Most “part-time four-wheel drive systems” also feature locking and unlocking differentials. Between each axle sits a differential that compensates for wheels spinning at different rates. By locking a differential at a front or rear axle, you are inhibiting any slip from occurring at the axle, forcing each wheel at said axle to turn at the same rate. Most trucks and SUVs (even crossovers with all-wheel drive) come with center-locking differentials which send power evenly to the front and rear axles, but those axles have their own differentials which vary the amount of power between the left and right wheels depending on the amount of grip available. That’s when traction and stability control systems step in to limit actual wheel slip. But that’s a discussion for another day.
Some trucks, such as the Mercedes-Benz Gelandewagen, come with three locking differentials, one in the center, and one at each axle, making it a unique example. It also explains why the Gelandewagen is often referred to as “Germany’s Hummer.”
As for “full-time four-wheel drive systems,” there essentially isn’t a “2WD” mode, meaning the four-wheel drive system is active all the time, sending power to all four wheels at the same time but with limited-slip capabilities. This system is becoming more obsolete as technology and the “part-time system” makes more sense for most consumers these days. Not everyone needs four-wheel drive all the time. Older trucks, such as 1990s Toyota Land Cruisers have full-time systems. They come with an additional center differential to enable limited slip for better drivability on the road, and the system does it all for you.
|4WD Pros||4WD Cons|
|Best traction in off-road conditions||Adds weight and complexity to cars|
|Can be turned off to improve fuel economy||Can’t be used in all conditions|
|Proven, rugged technology||More expensive than two wheel drive models|
All-Wheel Drive (AWD)
All-Wheel Drive is a much more recent innovation and is a little more complicated. It crops up on everything from supercars like the Audi R8 to grocery-getters like the Buick Encore. But to simplify, it’s actually very similar to the concept of “part-time” four-wheel drive.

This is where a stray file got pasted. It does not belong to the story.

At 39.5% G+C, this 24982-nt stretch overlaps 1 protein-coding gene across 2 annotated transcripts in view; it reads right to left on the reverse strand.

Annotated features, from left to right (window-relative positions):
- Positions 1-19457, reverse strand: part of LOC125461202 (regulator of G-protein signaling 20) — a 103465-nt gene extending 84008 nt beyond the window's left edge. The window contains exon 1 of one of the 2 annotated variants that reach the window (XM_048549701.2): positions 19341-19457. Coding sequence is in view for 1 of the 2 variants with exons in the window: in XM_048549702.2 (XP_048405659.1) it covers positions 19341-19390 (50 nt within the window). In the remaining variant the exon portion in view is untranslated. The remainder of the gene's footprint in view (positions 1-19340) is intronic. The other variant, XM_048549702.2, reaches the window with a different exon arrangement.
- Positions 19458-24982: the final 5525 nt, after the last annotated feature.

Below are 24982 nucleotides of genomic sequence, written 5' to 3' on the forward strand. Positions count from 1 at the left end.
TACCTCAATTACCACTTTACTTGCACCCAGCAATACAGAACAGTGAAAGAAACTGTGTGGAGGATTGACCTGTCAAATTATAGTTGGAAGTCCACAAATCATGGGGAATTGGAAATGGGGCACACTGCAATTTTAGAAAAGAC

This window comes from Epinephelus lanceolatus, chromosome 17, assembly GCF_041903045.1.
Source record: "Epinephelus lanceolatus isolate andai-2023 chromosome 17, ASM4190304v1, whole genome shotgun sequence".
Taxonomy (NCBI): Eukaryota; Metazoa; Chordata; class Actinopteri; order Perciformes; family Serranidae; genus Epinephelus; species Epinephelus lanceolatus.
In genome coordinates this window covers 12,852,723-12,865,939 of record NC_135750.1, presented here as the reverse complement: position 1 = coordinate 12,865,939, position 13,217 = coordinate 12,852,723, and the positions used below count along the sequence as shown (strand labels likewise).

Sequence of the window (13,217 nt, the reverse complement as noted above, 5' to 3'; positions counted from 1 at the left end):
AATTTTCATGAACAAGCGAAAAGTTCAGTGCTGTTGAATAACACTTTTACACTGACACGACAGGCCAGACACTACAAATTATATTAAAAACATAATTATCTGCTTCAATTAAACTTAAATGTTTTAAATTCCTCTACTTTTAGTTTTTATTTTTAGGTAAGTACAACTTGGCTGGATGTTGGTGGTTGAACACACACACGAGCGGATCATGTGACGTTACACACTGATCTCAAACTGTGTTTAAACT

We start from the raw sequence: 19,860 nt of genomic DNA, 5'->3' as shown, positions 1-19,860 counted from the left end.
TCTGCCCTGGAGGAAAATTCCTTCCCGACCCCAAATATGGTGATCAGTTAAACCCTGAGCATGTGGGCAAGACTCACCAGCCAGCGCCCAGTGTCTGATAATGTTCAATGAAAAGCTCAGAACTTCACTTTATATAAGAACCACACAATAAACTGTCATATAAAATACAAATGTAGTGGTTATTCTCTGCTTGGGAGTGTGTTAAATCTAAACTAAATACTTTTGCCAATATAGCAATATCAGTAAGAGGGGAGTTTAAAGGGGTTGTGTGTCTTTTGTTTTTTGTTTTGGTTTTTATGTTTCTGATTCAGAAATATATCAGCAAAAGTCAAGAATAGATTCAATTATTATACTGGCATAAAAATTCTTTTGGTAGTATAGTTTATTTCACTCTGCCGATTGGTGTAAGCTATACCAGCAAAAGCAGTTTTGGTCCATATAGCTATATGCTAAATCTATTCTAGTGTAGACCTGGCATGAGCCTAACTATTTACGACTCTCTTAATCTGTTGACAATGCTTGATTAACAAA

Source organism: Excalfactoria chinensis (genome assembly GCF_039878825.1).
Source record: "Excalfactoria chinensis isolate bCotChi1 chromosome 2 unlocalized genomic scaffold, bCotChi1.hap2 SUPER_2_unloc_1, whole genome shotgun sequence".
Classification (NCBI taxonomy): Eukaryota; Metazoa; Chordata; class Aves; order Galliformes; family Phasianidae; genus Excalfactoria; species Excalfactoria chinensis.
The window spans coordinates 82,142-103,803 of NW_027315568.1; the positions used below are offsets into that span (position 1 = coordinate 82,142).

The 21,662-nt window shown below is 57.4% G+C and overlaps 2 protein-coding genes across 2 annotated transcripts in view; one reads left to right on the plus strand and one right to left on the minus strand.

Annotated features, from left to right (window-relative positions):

Where the main distinction with four-wheel drive (4WD) is that the system tries to send as much power to all four wheels as equally as possible for utmost traction, all-wheel drive (AWD) is all about varying the amount of power to each wheel, either by physically (differentials or transfer cases), or electronically by brake vectoring (where the brakes are used to slow-down a specific wheel due to traction loss).
All-wheel drive is often associated with road-going vehicles, such as sedans, wagons, crossover SUVs, and even some larger SUVs today. Trucks as aforementioned have four-wheel drive systems. Crossovers like the Honda CR-V, Toyota RAV-4, and Mazda CX-3 tend to fall under the “car” category while SUVs like the Chevrolet Tahoe and Toyota 4Runner fall under the “truck” category. Here’s our article on how to better understand the differences between crossovers and SUVs.
In a nutshell, think of all-wheel drive as similar to the “part-time four-wheel drive system” we just described, except for cars and some crossover SUVs, and note also that it’s completely automated. With all-wheel drive, the system is constantly active and needs no activation or input from the driver to work. However, most newer all-wheel-drive vehicles send power to a primary axle, either the front for front-wheel-drive-based all-wheel-drive systems (like Subarus and the crossovers previously mentioned), or to the rear for rear-wheel-drive-based systems (like BMW’s xDrive or Mercedes-Benz’s 4MATIC).
And whenever the vehicle’s systems sense a loss of traction, it will electronically and physically divert power away from the slipping wheels to the wheels with traction. (remember Subaru’s classic slogan for its all-wheel system, ‘transferring power from the wheels that slip to the wheels that grip’).